The enormous drawing room was crammed with people from wall to wall, couples bobbing around in time to the music, or sometimes not in time. A noisy, baffling place, made more mysterious by the changeable candlelight.

Finally he spotted Sheila three yards away, standing against the room's central pillar, talking to a stranger. The man was perhaps twenty-five years old, perhaps younger; tall, slim and strikingly handsome in a polished, fashion-conscious style, and the look in his eyes was anxious and questioning. Boggs saw all that instantly.

Sheila was speaking urgently, that was plain, though he couldn't hear the words. Her eyes ate up the man's face; her hand kept reaching for his sleeve. Then, as she glanced around nervously, her eyes caught Billy's. Such a look of guilt and panic flooded her face that his chest jerked with sudden pain.

She was... It was all true.

While he stared, she seized the man's arm and rushed him into the jigging crowd. Her silver dress flickered like a trout in a stream, and then was gone.

He became aware then that the crowded room was not crowded where he was. There was a space around him. Nobody came near, and nobody looked at him. He began to walk, moving his eyes deliberately from face to face. Bland smiles and glazed eyes deflected his glance. If any eye by accident met his, it slid away at once. He had become -- not exactly invisible, but untouchable. His impending death made a glass shell around him.

"As far as they're concerned, I'm already dead," he muttered.

Savagely he shoved the thought of Sheila into the back of his mind and kept it there. He wasn't afraid, now, so much as angry. Even when the band swung into the soft, sweet strains of "Crossing O'er Jordan," he didn't panic again. He looked for the servitor who carried death on a tray, and saw him standing near the door to the dining room, turning his head slowly this way and that, searching. Quickly, but not in a rush, Boggs walked out of the room, through the foyer and out of the big front door.

The sky was a satiny dark blue. The air was cool and scented with lilacs. Boggs noted these things as he marched down the driveway towards the gate, a pair of tall, elaborately scrolled openwork panels in the iron fence. The gate was closed and locked when he reached it. At least, it wouldn't budge and he believed it was locked: it was hard to be sure of anything in the dark. The gateway should have been lit, he knew, but all the grounds were drowned in darkness. At the centre, the house was a looming crag starred with light.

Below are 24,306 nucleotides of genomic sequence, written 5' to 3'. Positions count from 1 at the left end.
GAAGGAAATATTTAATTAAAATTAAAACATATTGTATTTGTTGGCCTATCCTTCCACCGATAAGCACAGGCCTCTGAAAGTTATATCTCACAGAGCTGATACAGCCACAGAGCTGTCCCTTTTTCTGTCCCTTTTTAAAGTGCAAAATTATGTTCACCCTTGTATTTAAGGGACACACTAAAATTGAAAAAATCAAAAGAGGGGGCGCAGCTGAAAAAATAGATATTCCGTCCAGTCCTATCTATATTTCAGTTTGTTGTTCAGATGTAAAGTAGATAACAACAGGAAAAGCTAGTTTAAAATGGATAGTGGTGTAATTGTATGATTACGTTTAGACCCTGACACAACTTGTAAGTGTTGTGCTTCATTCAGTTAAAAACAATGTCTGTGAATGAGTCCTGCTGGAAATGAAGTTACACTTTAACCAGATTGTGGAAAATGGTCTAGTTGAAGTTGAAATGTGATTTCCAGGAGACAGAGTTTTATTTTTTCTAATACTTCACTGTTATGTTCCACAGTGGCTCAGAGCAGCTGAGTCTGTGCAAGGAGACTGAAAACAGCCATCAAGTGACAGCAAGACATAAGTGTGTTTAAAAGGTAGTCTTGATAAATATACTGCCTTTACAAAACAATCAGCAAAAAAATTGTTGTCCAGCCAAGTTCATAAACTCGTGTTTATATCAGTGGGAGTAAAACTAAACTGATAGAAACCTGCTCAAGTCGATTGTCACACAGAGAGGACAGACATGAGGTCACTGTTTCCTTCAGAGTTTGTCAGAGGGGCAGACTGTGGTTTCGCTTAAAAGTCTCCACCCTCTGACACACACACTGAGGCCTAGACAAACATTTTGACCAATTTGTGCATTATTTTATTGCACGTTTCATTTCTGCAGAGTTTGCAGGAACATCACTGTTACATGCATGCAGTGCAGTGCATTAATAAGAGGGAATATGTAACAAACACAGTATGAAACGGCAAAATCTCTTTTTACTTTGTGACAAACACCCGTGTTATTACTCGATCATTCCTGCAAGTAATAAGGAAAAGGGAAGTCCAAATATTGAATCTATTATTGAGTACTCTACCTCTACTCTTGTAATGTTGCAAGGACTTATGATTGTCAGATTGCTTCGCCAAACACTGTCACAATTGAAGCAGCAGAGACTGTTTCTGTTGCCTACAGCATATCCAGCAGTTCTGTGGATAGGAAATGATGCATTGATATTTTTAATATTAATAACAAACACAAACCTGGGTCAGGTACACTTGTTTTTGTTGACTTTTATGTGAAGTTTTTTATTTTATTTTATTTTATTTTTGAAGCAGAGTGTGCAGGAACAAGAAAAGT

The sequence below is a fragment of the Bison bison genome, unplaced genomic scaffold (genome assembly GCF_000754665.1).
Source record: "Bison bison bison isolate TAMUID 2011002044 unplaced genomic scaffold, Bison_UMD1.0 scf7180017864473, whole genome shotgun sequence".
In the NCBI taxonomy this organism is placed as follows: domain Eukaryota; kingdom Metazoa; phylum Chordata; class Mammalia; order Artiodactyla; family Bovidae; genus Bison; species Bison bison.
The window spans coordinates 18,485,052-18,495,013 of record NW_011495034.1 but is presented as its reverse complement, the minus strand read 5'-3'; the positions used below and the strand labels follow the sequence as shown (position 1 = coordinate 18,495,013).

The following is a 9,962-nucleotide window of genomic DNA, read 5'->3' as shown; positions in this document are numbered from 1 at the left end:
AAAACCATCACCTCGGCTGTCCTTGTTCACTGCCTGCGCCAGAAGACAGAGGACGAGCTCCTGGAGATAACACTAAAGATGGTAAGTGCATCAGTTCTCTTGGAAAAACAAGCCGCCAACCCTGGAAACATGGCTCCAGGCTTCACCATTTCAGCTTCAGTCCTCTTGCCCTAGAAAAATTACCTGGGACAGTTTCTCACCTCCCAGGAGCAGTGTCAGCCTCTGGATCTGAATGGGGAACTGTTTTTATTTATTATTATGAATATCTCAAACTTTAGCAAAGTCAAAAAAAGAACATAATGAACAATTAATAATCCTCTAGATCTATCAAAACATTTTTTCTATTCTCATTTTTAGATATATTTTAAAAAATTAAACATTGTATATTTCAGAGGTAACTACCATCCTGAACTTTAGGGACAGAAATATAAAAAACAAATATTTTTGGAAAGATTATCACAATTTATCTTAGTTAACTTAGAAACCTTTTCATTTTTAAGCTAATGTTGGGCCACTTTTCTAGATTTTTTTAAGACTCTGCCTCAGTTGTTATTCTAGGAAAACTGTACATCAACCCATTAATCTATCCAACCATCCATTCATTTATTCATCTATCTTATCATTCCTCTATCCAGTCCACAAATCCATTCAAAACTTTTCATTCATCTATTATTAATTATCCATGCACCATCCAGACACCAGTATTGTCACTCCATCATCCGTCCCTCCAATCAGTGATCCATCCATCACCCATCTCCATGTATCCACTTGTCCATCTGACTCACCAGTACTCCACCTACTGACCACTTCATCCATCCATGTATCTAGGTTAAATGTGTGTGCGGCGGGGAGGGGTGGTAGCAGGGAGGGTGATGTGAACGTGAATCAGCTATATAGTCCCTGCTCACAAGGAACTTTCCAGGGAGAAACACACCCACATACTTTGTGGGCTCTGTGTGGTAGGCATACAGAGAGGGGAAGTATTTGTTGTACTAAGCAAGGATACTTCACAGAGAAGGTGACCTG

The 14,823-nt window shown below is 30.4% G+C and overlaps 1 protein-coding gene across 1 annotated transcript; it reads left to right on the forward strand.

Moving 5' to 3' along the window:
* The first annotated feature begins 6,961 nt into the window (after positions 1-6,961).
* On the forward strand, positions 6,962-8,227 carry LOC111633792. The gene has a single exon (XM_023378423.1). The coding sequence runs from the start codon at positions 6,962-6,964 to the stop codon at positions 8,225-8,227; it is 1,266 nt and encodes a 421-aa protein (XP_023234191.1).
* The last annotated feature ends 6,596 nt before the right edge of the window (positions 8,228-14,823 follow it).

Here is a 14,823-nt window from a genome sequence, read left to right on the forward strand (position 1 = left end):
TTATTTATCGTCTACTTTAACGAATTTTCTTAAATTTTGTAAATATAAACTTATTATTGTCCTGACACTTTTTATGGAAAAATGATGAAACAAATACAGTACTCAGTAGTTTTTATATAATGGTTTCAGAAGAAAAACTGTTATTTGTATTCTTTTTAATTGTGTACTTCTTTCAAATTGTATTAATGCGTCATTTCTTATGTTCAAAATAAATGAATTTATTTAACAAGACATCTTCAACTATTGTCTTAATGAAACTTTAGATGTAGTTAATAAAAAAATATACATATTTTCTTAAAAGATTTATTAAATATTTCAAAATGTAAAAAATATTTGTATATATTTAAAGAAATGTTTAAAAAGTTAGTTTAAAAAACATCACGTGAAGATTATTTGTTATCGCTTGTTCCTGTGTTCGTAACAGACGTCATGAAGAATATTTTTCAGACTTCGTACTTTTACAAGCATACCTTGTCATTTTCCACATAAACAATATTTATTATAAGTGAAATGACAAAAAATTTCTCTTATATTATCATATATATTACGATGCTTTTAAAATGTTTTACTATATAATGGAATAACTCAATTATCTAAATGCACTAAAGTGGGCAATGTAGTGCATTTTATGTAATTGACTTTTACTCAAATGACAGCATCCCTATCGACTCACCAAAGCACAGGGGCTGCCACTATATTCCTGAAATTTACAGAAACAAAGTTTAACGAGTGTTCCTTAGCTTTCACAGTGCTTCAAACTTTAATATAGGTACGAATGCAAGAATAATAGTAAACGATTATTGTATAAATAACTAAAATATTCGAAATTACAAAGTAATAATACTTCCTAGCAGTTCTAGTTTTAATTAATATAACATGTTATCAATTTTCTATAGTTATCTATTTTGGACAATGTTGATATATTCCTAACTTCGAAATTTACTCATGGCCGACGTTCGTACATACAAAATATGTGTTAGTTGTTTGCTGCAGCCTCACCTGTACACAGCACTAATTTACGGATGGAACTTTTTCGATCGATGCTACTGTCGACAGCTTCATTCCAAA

Beyond the gate, a wide border of trees and shrubbery screened the property from the streets around. The night was quiet, traffic a murmur on distant highways.

Boggs squeezed his eyes shut and tried to think. Why would the gates be locked? Well, against burglars, of course. There would be guards somewhere around too, and alarms on the fence. But those were to keep people from getting in. Why should they stop someone from getting out?

He guessed the gate was eight feet high, but with all those iron tendrils it couldn't be too hard to climb, even for a sedentary sexagenarian. He put out a hand to the bars... then hesitated and stepped back into the shadow of a lilac bush. Something had moved in the shadows on the other side of the gate.

In a moment a uniformed guard came into the edges of light cast by the house. A dog on a leash strained from his hand. It poked its muzzle through the bars and growled. The man drew his gun, a solid and gleaming object, unmistakable even in the half-dark.

With exquisite care, Boggs eased backward until the shrubbery cut off his view of the gate. Then he started around the perimeter of the grounds, looking for another way out. It was clear to him, now, what the plan was. He would be shot, and the gun placed in his hand. An unusual method of suicide these days. People would say how typically old-fashioned it was.

But the documents! The Intent-to-Suicide forms! Boggs felt a sudden surge of hope, then shook his head. They hadn't filed the forms (he avoided naming "them" in his thoughts) because they had anticipated his suspicion. There were ways to alter records after the fact, though: a serious crime and expensive to buy, but it could be bought.

He found no way to climb the fence, which was as tall as the gate and made of straight iron bars. From time to time he heard footsteps on the other side, and the quick panting of a dog. By the time he reached the back of the house, where the vehicles were parked, he knew he was trapped. He was unsurprised to see a row of vans drawn up near the back door, with the white Charon logo (a hand grasping an oar) clearly visible on the black paint.

By the side of the nearest van a shadow stirred, separated and became a man dressed in black, his chest a flash of white. Something in his hands caught the starlight. Smoothly he approached, halted in front of Boggs, respectfully bent his head, and presented the tray.

Boggs stood frozen a moment, not quite breathing. It never occurred to him to strike the man or otherwise put up a physical fight. About the servitor there was an air of something that could not be fought physically, something as impersonal and elemental as death itself.

He reached out and picked up the glass. The gesture was one of bravado. It was a beautiful object, he told himself, hand-cut, heavy, costly. Its facets glittered like diamond. He looked into it, sniffed it: he could smell the champagne.

It was both terrifying and absurd that these few millilitres of chilled liquid were all that lay between him, alive on this earth, and... nothingness. This glassful of wine was more powerful than the biggest bomb that ever was. For Billy Boggs, it had the power to wipe out the cosmos. The ultimate power, and all here in a little glass.

"And after all," he muttered half aloud, "what have I got left to live for?"

The dark servitor stared at him, motionless as a graven image.


end of part 4